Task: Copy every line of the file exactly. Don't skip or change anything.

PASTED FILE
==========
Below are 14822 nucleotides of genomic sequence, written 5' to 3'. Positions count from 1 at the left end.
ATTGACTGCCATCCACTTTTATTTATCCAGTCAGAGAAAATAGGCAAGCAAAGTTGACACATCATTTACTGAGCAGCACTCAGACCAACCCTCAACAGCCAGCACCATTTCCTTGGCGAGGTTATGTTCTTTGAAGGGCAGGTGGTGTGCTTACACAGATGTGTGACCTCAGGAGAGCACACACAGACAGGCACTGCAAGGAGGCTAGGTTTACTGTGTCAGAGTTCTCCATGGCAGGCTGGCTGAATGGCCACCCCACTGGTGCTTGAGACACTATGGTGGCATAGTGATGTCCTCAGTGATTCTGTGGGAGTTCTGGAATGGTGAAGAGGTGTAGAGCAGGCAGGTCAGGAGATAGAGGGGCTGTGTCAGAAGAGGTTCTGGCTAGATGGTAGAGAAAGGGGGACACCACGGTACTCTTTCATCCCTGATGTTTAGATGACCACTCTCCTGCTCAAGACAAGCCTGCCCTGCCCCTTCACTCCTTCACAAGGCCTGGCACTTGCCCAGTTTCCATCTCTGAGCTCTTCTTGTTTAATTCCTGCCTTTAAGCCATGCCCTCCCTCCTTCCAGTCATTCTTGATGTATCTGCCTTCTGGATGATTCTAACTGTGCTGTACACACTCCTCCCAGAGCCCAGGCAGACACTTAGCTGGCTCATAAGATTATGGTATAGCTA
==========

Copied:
Below are 14822 nucleotides of genomic sequence, written 5' to 3'. Positions count from 1 at the left end.
ATTGACTGCCATCCACTTTTATTTATCCAGTCAGAGAAAATAGGCAAGCAAAGTTGACACATCATTTACTGAGCAGCACTCAGACCAACCCTCAACAGCCAGCACCATTTCCTTGGCGAGGTTATGTTCTTTGAAGGGCAGGTGGTGTGCTTACACAGATGTGTGACCTCAGGAGAGCACACACAGACAGGCACTGCAAGGAGGCTAGGTTTACTGTGTCAGAGTTCTCCATGGCAGGCTGGCTGAATGGCCACCCCACTGGTGCTTGAGACACTATGGTGGCATAGTGATGTCCTCAGTGATTCTGTGGGAGTTCTGGAATGGTGAAGAGGTGTAGAGCAGGCAGGTCAGGAGATAGAGGGGCTGTGTCAGAAGAGGTTCTGGCTAGATGGTAGAGAAAGGGGGACACCACGGTACTCTTTCATCCCTGATGTTTAGATGACCACTCTCCTGCTCAAGACAAGCCTGCCCTGCCCCTTCACTCCTTCACAAGGCCTGGCACTTGCCCAGTTTCCATCTCTGAGCTCTTCTTGTTTAATTCCTGCCTTTAAGCCATGCCCTCCCTCCTTCCAGTCATTCTTGATGTATCTGCCTTCTGGATGATTCTAACTGTGCTGTACACACTCCTCCCAGAGCCCAGGCAGACACTTAGCTGGCTCATAAGATTATGGTATAGCTA